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  • Historic House Futures (Weekly blog, 22 January 2017)

    Posted on January 22, 2017
    A blog by Catherine Leonard, INTO Secretary-General

    70 historic house businesses may fail in the next five years, according to UK Historic Houses Association (HHA).   Rather a startling statistic from a great talk by Ben Cowell, HHA Director General (and former National Trust Director of the East of England) here in London on Thursday.

    © Leeds Castle, Visit Scotland, The Wentworth Woodhouse Preservation Trust

    Historic Houses Association

    The HHA represents a group of over 1,600 privately and charitably owned historic houses, castles and gardens, about 60% of which are open to the public with 24 million people visiting every year.  First established in 1973 to help owners conserve these wonderful places, the HHA today provides a network for sharing knowledge, lobbying and marketing on behalf of its member properties.   There are around 20 similar organisations in other countries and a European Association of Historic Houses based in Brussels.

    So on Thursday (January 19th) evening Ben, who many of you will remember from the 2015 Cambridge ICNT, was talking about “Sustaining the Country House” at the UCL Institute for Sustainable Heritage.   Following a fascinating introduction to the history of saving the British county house (including several that succumbed to the bulldozers, often to the delight of local people!), Ben then highlighted some HHA success stories.

    Like the entrepreneurial Claire and James Birch at Doddington Hall in Lincolnshire who, noticing how popular cycling is in their flat county, opened a state-of-the-art bike shop!   Also Knights Glamping at Leeds Castle, wild Brazilian graffiti at Kelburn Castle, and the exciting new solution for Wentworth Woodhouse, the largest privately owned house in Europe, combining visitor access, retail, catering, events, and new business units.

    Historic futures?

    HHA members are working hard to make their family homes sustainable and future-proof.   But it’s not a walk in the park.  The 1970s were pretty good for historic houses in the UK with favourable tax incentives and grants.  However, the 1990s saw a stripping away of these measures which has left the country house vulnerable.  Hence, the HHA’s call for the government to revitalise heritage maintenance funds.  To help owners with huge repair backlogs – and forestall those 70 closures.   (Will there be anything for this important sector in the ‘Industrial Strategy’ announcement tomorrow?!)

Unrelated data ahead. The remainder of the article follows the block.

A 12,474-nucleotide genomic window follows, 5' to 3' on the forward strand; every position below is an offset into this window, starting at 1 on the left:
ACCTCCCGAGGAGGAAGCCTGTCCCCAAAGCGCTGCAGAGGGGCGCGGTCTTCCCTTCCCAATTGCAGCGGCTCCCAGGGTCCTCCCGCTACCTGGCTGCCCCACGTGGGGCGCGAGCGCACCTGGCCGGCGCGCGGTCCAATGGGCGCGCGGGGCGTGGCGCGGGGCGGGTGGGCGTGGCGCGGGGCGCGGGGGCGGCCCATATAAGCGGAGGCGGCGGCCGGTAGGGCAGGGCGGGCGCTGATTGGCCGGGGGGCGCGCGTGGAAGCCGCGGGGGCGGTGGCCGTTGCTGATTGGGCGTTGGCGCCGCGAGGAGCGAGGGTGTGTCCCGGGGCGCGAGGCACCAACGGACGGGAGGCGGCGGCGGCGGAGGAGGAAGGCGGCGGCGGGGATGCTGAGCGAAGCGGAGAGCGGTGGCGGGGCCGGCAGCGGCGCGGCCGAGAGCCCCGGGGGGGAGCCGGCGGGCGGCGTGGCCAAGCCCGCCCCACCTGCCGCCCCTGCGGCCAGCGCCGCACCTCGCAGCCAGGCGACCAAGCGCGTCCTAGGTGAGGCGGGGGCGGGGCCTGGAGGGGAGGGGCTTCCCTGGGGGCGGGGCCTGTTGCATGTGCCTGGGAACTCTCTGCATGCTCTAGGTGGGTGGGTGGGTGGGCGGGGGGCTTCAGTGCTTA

Historic Houses Association infographic

    Five most striking things from Ben’s talk:

    1. Firstly, historic house owners and managers need to be entrepreneurial, creative and willing to take risks

    2. However, governments need to create benign conditions to help historic buildings survive – to be able to keep the roof on, the collection in tact and the public visiting

    3. Historic house visiting is good for the economy … but

    4. … must be part of a mix of uses and range of activities in order to be sustainable

    5. What do you do with a castle like Kinloch which has no visitors, no business model and £20m needed to repair it?

    By Ashley Dace, CC BY-SA 2.0, https://commons.wikimedia.org/w/index.php?curid=16062894

    © Ashley Dace; commons.wikimedia.org

    Finally, you can either download the HHA’s full Study or take a quick peak at the infographic below.

    Thanks for reading!

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